Leadership tips: Keep a readily available copy of each job description, the employee handbook, and other resources to refer to when holding accountability discussions with staff members.

For example:

  • “Kevin, here's a copy of page three from your job description, which outlines routine tasks you're responsible for, one of which is room stock. Are you telling me you can't meet the requirements of your job description? My expectations are that you'll comply with each requirement of your job, and if another lack of accountability event occurs, you'll find yourself with a written level one notice in your file. Do you have any questions about what I expect?”
  • “When I hired you, Cynthia, I made it clear that all staff members are responsible to assist in orientating any new hires. This is also part of your written job description. Your unwillingness to work with new hires is unacceptable. This type of behavior impacts retention, the respect of our profession, and the reputation of this organization. My expectations are that you'll immediately cease this unacceptable behavior and embrace all new hires. This conversation is a level one written action for you, the next step is termination. Do you have any questions?”

Assess the impact on patient care when staff members aren't held accountable. Other staff members take notice very quickly when peers “get away with” not being accountable for an action or inaction. The impact on department morale can't be overstated when the leader elects not to rein in noncompliant staff. When morale is diminished, it impacts overall trust and, like a runaway steamroller, patient care safety and efficiencies get flattened. Although leaders can expect some staff members to display a lack of accountability, it doesn't mean the leader has to tolerate it.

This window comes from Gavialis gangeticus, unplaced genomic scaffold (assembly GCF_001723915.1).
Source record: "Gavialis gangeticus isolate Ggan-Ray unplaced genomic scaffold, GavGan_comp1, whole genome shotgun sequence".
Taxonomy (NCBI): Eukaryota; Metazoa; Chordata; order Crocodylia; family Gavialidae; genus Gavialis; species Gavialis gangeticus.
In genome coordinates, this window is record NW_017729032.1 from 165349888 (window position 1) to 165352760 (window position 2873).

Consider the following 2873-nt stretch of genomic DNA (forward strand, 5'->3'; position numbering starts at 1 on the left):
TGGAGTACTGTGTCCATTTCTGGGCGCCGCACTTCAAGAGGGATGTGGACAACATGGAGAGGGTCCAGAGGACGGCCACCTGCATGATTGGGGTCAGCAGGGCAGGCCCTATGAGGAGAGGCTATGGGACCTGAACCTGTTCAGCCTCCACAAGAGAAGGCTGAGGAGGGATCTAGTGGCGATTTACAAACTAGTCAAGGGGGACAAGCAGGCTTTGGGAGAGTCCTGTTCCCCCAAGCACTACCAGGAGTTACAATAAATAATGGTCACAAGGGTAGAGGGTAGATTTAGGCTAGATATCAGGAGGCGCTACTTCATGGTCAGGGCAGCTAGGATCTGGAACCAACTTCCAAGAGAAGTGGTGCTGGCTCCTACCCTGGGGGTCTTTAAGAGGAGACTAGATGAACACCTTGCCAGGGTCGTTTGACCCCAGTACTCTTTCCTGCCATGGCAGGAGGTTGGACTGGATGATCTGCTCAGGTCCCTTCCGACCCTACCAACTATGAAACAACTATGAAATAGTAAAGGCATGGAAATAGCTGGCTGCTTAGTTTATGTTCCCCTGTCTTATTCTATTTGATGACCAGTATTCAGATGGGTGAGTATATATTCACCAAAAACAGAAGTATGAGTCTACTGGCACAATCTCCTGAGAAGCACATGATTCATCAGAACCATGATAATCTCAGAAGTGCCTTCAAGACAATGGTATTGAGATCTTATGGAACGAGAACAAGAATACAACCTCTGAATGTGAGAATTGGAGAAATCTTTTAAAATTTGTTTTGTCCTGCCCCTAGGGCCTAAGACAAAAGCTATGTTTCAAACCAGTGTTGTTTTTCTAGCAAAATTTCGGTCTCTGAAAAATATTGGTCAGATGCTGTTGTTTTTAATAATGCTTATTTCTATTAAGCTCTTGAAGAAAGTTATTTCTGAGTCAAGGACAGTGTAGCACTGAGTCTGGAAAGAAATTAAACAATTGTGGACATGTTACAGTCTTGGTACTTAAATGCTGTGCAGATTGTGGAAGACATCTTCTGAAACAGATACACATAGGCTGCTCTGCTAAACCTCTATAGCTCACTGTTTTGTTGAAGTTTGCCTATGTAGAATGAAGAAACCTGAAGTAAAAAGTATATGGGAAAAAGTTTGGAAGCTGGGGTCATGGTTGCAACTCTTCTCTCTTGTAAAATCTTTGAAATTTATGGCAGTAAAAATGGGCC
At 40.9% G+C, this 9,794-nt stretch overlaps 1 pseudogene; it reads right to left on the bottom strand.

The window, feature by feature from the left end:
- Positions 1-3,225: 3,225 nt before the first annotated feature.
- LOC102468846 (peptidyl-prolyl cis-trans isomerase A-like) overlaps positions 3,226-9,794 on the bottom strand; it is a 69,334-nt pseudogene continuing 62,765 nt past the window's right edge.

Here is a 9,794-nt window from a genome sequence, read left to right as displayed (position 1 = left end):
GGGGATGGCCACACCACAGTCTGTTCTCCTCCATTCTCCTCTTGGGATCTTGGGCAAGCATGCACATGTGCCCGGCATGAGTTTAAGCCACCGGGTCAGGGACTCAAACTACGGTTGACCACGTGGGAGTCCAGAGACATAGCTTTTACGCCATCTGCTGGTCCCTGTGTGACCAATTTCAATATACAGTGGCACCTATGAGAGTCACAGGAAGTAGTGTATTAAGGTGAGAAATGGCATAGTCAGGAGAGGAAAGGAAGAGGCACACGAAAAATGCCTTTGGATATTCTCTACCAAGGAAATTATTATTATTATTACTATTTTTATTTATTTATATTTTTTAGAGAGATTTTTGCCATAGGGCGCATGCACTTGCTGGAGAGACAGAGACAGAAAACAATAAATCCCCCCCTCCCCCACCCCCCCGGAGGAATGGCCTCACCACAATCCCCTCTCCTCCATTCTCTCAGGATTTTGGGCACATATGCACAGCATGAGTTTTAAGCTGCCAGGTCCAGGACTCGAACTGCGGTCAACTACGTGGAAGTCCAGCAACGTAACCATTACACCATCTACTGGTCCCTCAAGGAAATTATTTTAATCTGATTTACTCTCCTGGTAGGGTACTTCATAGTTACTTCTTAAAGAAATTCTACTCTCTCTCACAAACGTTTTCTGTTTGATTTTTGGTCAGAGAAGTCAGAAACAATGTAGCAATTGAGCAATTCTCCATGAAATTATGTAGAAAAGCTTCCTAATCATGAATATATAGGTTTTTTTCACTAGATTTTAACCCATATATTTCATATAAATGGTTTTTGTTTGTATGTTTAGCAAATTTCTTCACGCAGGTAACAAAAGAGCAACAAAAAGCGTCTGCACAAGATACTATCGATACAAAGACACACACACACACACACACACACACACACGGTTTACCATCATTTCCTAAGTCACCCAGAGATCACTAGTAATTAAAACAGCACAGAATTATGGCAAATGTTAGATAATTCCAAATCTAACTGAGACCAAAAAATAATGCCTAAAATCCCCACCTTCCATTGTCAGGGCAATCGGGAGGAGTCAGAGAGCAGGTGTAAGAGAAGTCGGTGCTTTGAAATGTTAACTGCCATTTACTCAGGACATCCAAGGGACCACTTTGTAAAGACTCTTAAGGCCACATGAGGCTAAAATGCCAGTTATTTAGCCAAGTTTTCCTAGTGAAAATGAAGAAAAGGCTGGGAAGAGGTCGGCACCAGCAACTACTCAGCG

Leadership tips: Before confronting the staff member, consider the effects his or her action/inaction had on patient care and include it in your discussion if appropriate. Be patient, make no assumptions about employee performance, and be willing to truly hear what staff members have to say. There's always the possibility that there was a miscommunication or lack of awareness that led to what was perceived as irresponsibility.

Empower team leaders to take timely action. The team leader job description grants the authority to hold staff members accountable in the absence of the manager; however, team leaders are often concerned they won't be supported in their decisions. Managers need to reconnect with their team leaders to discuss true empowerment at their level and develop a platform for trust in their decisions.

Leadership tips: True empowerment can't occur without authority and the willingness to trust all decisions, even those in error. Be proactive—connect with team leaders about staff members who have accountability issues and commit your support for team leader decisions.

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It starts with managers

As Hank heads back to his department, he thinks about the events from this morning. He recognizes that he didn't hold staff members accountable, so he's going to stop by the Human Resources department to make sure he has the latest copy of the employee handbook. With the information and tools from the meeting with Stacy, Hank feels much more prepared to hold himself accountable in addressing staff nonadherence concerns.

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1. Overfield D, Kaiser R. One out of every two managers is terrible at accountability.